ELECTRONICS NEWS HIGHLIGHTS W26-2023
1. INTEL TO INVEST ANOTHER $25 BILLION IN ISRAEL
Israel’s prime minister Binyamin Netanyahu announced on Sunday that Intel will invest $25 billion on semiconductor manufacturing facilities in the country.
To be located in the town of Kiryat Gat, the factory is slated to open in 2027 and operate through at least 2035, according to Israel’s finance ministry. Intel will pay an enhanced tax rate of 7.5 percent – up from 5 percent – but also receive a grant worth 12.8 percent of the total investment on the condition Chipzilla’s commitments are upheld.
Chipzilla’s website states its two main Israel-based activities are development and manufacturing. It refers to its Kiryat Gat fab as its “most advanced manufacturing facility”. An Intel spokesperson told The Reg: “Israel is a global center of technical talent and innovation and one of Intel’s significant global manufacturing and R&D centers.”
The expansion further helps diversify semiconductor production, but it comes at a time when many are concerned about investing in Israel. The country has been experiencing protests since January. But with $25 billion coming from Intel, Israel is showing that political problems do not affect domestic investment and manufacturing activities.
2. MICRON WON’T MAKE BUT PACK CHIPS IN INDIA. KNOW WHY IT’S SO VITAL
Micron has become the first big global semiconductor company to set foot in India, starting off India’s ambitious project to develop self-reliance in manufacturing of semiconductor chips. But the American semiconductor company will not exactly manufacture chips in India. It will set up an assembly, testing and packaging plant at Sanand in Gujarat.
Assembly, packaging & testing, unlike design and manufacturing, lies at the bottom of the semiconductor value chain and is considered relatively less skill- and capital-intensive. However, it’s still a highly technical part of the whole process of making chips and its importance is growing fast. China is the leader in this segment with 38% share, followed by Taiwan at 27% and then nearly 16 per cent share of Japan and South Korea, according to a 2021 report by the Boston Consulting Group and the Semiconductor Industry Association.
The back-end process of packaging has been undervalued for two reasons: First, it’s still possible to package wafers using old-generation equipment. Second, packaging is mostly done by outsourced semiconductor assembly and test companies (OSATs) that compete largely based on low labor costs, rather than other sources of differentiation, according to a report by McKinsey and Company.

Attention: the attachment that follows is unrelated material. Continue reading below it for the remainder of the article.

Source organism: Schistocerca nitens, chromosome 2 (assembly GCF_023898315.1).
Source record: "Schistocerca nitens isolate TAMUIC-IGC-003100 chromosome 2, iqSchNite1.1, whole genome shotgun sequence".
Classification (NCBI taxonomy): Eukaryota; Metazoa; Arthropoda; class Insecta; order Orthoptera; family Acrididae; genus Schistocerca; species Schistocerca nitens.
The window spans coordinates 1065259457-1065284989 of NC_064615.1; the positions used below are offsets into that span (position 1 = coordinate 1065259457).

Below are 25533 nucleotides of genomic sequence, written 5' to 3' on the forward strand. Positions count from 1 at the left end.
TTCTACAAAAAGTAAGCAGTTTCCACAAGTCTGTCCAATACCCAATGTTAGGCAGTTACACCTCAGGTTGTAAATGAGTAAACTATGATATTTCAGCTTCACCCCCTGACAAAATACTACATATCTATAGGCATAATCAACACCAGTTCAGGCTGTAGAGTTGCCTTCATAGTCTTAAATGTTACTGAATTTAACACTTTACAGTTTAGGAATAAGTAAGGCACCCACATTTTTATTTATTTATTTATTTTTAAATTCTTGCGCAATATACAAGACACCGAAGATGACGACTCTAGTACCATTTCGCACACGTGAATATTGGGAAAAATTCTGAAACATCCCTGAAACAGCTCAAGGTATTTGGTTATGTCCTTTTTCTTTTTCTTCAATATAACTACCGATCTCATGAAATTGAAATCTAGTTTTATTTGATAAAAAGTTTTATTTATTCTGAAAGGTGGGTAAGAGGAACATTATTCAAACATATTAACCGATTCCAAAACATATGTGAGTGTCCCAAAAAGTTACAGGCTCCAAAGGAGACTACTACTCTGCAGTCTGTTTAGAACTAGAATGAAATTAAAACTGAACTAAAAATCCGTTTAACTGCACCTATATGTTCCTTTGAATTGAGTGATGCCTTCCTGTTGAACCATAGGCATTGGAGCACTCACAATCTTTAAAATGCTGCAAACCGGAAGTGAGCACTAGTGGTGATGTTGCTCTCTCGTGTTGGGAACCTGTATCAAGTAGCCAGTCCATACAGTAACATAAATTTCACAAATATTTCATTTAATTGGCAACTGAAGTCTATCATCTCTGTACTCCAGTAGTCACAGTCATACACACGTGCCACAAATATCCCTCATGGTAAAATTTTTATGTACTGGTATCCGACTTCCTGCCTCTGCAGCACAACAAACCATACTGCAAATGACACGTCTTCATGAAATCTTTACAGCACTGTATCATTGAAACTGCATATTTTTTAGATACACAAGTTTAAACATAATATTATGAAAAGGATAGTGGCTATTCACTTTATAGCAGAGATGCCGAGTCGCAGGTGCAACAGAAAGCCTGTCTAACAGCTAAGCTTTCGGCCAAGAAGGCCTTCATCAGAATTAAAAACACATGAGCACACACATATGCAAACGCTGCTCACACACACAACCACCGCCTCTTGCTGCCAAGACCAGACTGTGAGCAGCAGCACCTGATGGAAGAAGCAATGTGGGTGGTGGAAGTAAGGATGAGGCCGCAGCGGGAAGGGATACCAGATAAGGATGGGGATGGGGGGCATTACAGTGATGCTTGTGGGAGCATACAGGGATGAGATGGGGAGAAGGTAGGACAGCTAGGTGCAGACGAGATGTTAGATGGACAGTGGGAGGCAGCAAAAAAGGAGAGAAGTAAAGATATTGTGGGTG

This model may change with the introduction of advanced packaging, which uses sophisticated technology and aggregates components from various wafers, creating a single electronic device with superior performance, says the McKinsey report. Advanced packaging is helping to meet the demand for semiconductors that run emerging applications now going mainstream — for example, 5G, autonomous vehicles and other IoT technologies, the report says. These applications require high-performance, low-power chips that can rapidly process massive quantities of data. This is a promising signal for the component assembly market in the future.
3. 5G – BEYOND THE HYPE AND INTO THE FUTURE
The introduction of 5G networks was supposed to usher in a new era of technology, with wide-scale IoT deployments, connected cars, and high-speed internet. However, it seems that the deployment of 5G hasn’t proven to be the success it claimed it would be. What challenges does 5G as a networking technology face, why has it struggled to find success, and what does this mean for the future of networking technologies?
About the challenge, to support higher bandwidth, 5G uses higher frequencies, but this comes at the expense of a significant reduction in range. Not only is range significantly affected when using higher frequencies, but obstacles such as trees and buildings are also more likely to interfere with reception. Due to this coverage issue, additional local towers are required. However, the construction of local towers will require a huge capital investment and manpower to operate them. Meanwhile, the 4G network is working very well with the existing facilities.
However, it’s important to note that 5G doesn’t just offer faster speeds for video streaming. As the UK government has pointed out, 5G is expected to facilitate a range of new services in various sectors, such as smart cities, e-health, energy management, cloud computing, virtual and augmented reality, autonomous vehicles, online games. This is the promising potential for 5G in the future.